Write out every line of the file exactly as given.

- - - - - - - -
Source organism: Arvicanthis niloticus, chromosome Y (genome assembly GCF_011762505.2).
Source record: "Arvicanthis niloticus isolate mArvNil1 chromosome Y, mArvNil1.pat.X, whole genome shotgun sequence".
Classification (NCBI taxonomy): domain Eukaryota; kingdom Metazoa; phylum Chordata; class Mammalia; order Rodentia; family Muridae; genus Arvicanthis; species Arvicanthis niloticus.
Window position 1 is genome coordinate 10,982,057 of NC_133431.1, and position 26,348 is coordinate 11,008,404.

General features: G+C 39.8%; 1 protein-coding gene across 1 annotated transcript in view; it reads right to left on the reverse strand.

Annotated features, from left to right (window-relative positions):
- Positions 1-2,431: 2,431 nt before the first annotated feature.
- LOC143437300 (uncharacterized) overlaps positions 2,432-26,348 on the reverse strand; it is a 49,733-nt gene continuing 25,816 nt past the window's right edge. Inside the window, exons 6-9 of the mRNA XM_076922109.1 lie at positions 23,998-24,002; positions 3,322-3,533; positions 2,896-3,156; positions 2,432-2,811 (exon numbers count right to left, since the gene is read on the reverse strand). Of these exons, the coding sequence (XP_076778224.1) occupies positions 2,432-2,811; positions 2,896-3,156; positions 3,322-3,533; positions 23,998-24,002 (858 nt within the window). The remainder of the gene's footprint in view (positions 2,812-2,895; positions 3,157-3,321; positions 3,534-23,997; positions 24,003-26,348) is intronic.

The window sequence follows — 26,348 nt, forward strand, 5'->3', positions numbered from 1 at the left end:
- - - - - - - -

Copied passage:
Source organism: Arvicanthis niloticus, chromosome Y (genome assembly GCF_011762505.2).
Source record: "Arvicanthis niloticus isolate mArvNil1 chromosome Y, mArvNil1.pat.X, whole genome shotgun sequence".
Classification (NCBI taxonomy): domain Eukaryota; kingdom Metazoa; phylum Chordata; class Mammalia; order Rodentia; family Muridae; genus Arvicanthis; species Arvicanthis niloticus.
Window position 1 is genome coordinate 10,982,057 of NC_133431.1, and position 26,348 is coordinate 11,008,404.

General features: G+C 39.8%; 1 protein-coding gene across 1 annotated transcript in view; it reads right to left on the reverse strand.

Annotated features, from left to right (window-relative positions):
- Positions 1-2,431: 2,431 nt before the first annotated feature.
- LOC143437300 (uncharacterized) overlaps positions 2,432-26,348 on the reverse strand; it is a 49,733-nt gene continuing 25,816 nt past the window's right edge. Inside the window, exons 6-9 of the mRNA XM_076922109.1 lie at positions 23,998-24,002; positions 3,322-3,533; positions 2,896-3,156; positions 2,432-2,811 (exon numbers count right to left, since the gene is read on the reverse strand). Of these exons, the coding sequence (XP_076778224.1) occupies positions 2,432-2,811; positions 2,896-3,156; positions 3,322-3,533; positions 23,998-24,002 (858 nt within the window). The remainder of the gene's footprint in view (positions 2,812-2,895; positions 3,157-3,321; positions 3,534-23,997; positions 24,003-26,348) is intronic.

The window sequence follows — 26,348 nt, forward strand, 5'->3', positions numbered from 1 at the left end: